Keep title of your home in your revocable living trust after you refinance
California Asset Protection Trust
A Revocable Living Trust will help you avoid probate, but adding asset protection trust provisions will significantly protect your children's inheritance
If you are a California resident and you have assets that would go through probate, then you need a revocable living trust as the foundation to your estate plan. A well written and funded revocable living trust will allow your family to avoid the high costs and hassles of probate when you pass away.
However, is that enough? Most of our clients choose to add what we call “asset protection trusts” to their revocable living trust to better protect their children’s inheritance from divorce claims and lawsuits. An asset protection trust is a testamentary trust that is part of your revocable living trust that kicks in when you pass away.
How Will Your Children Receive Their Inheritance?
You can choose how your children will receive their inheritance. The two main choices are outright or in trust.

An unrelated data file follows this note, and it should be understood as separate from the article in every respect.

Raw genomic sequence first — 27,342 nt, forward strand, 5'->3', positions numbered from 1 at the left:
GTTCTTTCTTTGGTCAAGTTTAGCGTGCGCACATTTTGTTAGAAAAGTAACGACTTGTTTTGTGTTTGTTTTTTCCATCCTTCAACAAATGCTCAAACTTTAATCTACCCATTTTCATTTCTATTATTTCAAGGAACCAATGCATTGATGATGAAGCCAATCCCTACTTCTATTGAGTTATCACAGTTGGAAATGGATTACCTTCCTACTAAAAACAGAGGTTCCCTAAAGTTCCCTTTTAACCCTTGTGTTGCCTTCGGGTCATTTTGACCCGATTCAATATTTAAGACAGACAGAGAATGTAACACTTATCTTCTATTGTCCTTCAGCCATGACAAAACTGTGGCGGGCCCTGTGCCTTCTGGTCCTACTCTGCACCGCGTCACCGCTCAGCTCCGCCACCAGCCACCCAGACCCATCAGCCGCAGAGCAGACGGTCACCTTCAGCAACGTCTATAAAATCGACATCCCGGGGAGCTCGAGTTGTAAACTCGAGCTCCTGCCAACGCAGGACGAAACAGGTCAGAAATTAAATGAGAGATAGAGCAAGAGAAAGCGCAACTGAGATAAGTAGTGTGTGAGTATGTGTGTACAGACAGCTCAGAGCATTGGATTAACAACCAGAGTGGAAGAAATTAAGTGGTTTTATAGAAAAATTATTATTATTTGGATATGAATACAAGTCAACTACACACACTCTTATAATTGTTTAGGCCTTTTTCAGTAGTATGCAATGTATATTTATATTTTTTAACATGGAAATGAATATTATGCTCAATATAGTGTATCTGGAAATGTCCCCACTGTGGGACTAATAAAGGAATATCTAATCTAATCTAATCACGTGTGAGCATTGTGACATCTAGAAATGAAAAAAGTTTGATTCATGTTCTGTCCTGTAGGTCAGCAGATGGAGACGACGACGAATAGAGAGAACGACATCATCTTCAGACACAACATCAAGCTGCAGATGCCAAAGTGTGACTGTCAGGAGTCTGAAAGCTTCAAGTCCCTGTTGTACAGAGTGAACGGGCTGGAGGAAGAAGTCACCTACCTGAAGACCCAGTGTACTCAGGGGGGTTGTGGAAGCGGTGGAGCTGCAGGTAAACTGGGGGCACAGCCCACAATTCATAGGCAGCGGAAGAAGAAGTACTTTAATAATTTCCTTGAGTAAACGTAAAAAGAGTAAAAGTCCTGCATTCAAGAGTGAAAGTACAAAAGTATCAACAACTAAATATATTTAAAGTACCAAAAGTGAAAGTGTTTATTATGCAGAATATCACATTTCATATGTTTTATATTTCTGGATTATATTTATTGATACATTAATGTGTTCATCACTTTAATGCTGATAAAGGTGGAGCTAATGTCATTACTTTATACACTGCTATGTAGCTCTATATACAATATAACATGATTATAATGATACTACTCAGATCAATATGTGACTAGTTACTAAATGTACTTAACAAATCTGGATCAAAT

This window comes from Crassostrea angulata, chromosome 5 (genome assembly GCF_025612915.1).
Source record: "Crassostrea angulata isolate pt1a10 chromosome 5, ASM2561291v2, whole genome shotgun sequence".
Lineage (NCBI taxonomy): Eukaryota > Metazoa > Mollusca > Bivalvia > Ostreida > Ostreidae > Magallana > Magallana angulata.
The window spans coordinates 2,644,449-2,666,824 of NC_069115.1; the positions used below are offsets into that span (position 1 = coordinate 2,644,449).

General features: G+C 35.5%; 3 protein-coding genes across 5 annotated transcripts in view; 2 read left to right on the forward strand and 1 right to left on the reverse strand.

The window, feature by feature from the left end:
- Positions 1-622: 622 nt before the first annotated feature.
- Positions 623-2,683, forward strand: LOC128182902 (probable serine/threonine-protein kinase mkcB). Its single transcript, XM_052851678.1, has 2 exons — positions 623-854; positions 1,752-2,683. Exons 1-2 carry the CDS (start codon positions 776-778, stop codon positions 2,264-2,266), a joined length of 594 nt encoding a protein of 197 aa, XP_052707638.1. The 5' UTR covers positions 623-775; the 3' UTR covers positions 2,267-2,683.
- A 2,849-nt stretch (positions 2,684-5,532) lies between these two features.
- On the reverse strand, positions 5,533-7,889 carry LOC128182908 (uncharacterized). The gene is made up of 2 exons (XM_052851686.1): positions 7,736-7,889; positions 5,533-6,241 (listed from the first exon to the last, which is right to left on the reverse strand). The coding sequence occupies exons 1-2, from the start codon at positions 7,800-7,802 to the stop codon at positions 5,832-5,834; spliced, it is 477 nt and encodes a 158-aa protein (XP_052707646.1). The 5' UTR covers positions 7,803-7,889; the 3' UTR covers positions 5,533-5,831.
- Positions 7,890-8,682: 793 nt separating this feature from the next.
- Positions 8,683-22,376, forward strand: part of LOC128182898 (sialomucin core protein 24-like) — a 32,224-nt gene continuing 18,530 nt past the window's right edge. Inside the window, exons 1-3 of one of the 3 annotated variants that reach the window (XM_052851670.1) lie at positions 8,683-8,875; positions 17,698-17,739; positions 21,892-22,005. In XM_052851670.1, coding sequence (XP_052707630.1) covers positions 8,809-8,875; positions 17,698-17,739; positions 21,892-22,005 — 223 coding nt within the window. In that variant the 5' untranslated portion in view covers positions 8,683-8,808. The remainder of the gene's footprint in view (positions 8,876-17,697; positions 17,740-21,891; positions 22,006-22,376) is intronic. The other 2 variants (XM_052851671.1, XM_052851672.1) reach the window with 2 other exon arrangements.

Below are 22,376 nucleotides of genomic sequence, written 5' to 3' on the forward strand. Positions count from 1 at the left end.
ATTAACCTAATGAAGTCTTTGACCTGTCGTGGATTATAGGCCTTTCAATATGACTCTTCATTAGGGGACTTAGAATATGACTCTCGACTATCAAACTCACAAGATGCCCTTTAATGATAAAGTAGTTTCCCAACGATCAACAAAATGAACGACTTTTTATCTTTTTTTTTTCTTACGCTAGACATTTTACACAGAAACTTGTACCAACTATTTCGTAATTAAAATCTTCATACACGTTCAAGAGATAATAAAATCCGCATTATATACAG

Young children cannot own assets until they become adults. In California, children become adults at age 18. For our clients with young children, we design their revocable living trusts to allow their children’s inheritance to be in trust, with a family member or trusted friend as trustee to manage the assets until the child is at least 18.
During our planning meeting, we will ask you what age you think your children would be capable and mature enough to manage their inheritance - what age do you think you will no longer have to protect your children from their own bad decisions? The younger your children are, the more this is a guess.
If you are optimistic, you may say age 18 or 21. If you are pessimistic, you may say age 40 or 50. Most parents say age 25 or 28, thinking that after college and a few years of working in the real world and paying bills and taxes, their children will be up to the task. Until that magic age, your child's inheritance can be held in trust with someone you trust acting as trustee.
But what happens at that chosen age? Let's say you choose age 25, we can write your revocable living trust so that when each child is 25, his or her share will be distributed outright, or remain in trust.
If outright, there will be no protection for the inheritance from a divorce or a lawsuit against your child.
Assets Remain in Trust
If your child's inheritance remains in trust, which we call a lifetime asset protection trust, the trust assets will be significantly protected from divorce claims and lawsuits.